What was it about this different approach we tried that led to better care, fewer visits to the E.R., better health? Well, quite simply, it started with that question: "Veronica, where do you live?" But more importantly, it was that we put in place a system that allowed us to routinely ask questions to Veronica and hundreds more like her about the conditions that mattered in her community, about where health, and unfortunately sometimes illness, do begin in places like South L.A. In that community, substandard housing and food insecurity are the major conditions that we as a clinic had to be aware of, but in other communities it could be transportation barriers, obesity, access to parks, gun violence.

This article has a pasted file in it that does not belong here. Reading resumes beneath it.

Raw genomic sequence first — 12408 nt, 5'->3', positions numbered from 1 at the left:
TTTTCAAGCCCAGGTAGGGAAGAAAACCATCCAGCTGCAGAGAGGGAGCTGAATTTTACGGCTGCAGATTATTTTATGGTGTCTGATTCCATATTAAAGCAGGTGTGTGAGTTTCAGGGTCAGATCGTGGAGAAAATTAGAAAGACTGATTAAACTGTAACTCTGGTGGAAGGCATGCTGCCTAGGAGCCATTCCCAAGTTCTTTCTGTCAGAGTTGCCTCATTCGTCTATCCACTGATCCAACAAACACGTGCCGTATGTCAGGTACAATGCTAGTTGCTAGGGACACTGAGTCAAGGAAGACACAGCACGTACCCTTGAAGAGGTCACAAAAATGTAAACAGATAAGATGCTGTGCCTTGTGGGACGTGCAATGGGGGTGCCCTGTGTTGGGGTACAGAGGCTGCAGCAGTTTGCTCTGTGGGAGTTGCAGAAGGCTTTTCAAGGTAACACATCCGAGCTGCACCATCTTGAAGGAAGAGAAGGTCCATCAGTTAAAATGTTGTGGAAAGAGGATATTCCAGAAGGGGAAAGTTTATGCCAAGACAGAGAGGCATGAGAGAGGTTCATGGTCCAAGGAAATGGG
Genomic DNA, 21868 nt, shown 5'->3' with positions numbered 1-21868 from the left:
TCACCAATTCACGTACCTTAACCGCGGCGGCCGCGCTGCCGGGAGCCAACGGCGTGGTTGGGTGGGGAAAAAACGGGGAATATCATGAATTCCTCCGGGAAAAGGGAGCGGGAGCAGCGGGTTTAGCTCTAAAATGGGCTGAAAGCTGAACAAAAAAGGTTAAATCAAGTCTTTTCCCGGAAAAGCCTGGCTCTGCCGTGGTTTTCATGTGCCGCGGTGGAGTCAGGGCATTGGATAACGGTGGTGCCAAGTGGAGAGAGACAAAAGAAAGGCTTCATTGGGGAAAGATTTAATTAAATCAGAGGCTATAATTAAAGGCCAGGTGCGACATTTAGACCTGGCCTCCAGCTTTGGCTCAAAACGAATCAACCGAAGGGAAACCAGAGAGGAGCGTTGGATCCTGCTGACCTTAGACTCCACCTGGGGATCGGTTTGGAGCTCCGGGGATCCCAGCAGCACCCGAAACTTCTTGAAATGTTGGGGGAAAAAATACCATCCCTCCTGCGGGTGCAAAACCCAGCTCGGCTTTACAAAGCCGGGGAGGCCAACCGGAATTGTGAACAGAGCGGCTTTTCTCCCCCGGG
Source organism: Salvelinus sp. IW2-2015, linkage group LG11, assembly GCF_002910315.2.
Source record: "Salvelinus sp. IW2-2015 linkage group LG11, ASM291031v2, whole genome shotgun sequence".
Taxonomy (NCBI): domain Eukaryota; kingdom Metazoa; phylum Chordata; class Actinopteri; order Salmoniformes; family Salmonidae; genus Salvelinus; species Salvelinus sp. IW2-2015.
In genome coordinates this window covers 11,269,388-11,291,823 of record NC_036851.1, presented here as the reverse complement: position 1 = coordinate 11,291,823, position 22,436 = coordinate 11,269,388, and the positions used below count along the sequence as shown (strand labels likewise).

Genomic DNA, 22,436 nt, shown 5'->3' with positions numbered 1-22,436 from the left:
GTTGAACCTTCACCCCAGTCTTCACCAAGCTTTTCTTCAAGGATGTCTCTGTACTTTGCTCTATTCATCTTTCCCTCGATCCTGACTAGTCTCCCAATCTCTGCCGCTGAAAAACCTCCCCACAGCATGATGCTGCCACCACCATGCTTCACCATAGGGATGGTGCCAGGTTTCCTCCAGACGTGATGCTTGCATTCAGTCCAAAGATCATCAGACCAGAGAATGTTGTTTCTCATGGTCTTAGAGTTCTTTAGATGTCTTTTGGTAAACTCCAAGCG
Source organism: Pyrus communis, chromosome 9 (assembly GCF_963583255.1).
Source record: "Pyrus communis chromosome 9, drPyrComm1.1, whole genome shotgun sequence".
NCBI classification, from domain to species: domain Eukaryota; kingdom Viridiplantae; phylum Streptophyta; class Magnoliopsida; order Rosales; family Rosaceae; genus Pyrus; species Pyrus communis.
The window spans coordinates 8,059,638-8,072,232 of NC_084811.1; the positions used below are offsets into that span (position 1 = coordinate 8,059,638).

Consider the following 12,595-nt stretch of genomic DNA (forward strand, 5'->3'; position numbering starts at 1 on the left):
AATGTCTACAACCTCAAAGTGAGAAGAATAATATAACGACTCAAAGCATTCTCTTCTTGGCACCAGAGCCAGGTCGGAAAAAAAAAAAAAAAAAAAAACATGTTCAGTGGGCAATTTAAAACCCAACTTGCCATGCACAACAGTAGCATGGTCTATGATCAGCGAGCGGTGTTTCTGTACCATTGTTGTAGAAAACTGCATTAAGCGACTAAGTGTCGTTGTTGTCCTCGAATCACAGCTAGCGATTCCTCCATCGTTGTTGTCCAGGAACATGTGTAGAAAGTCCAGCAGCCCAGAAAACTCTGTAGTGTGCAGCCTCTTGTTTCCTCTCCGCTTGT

The important thing is, we put in place a system that worked, and it's an approach that I call an upstream approach. It's a term many of you are familiar with. It comes from a parable that's very common in the public health community. This is a parable of three friends. Imagine that you're one of these three friends who come to a river. It's a beautiful scene, but it's shattered by the cries of a child, and actually several children, in need of rescue in the water. So you do hopefully what everybody would do. You jump right in along with your friends. The first friend says, I'm going to rescue those who are about to drown, those at most risk of falling over the waterfall. The second friends says, I'm going to build a raft. I'm going to make sure that fewer people need to end up at the waterfall's edge. Let's usher more people to safety by building this raft, coordinating those branches together. Over time, they're successful, but not really, as much as they want to be. More people slip through, and they finally look up and they see that their third friend is nowhere to be seen. They finally spot her. She's in the water. She's swimming away from them upstream, rescuing children as she goes, and they shout to her, "Where are you going? There are children here to save." And she says back, "I'm going to find out who or what is throwing these children in the water." In healthcare, we have that first friend — we have the specialist, we have the trauma surgeon, the ICU nurse, the E.R. doctors. We have those people that are vital rescuers, people you want to be there when you're in dire straits. We also know that we have the second friend — we have that raft-builder. That's the primary care clinician, people on the care team who are there to manage your chronic conditions, your diabetes, your hypertension, there to give you your annual checkups, there to make sure your vaccines are up to date, but also there to make sure that you have a raft to sit on and usher yourself to safety. But while that's also vital and very necessary, what we're missing is that third friend. We don't have enough of that upstreamist. The upstreamists are the health care professionals who know that health does begin where we live and work and play, but beyond that awareness, is able to mobilize the resources to create the system in their clinics and in their hospitals that really does start to approach that, to connect people to the resources they need outside the four walls of the clinic.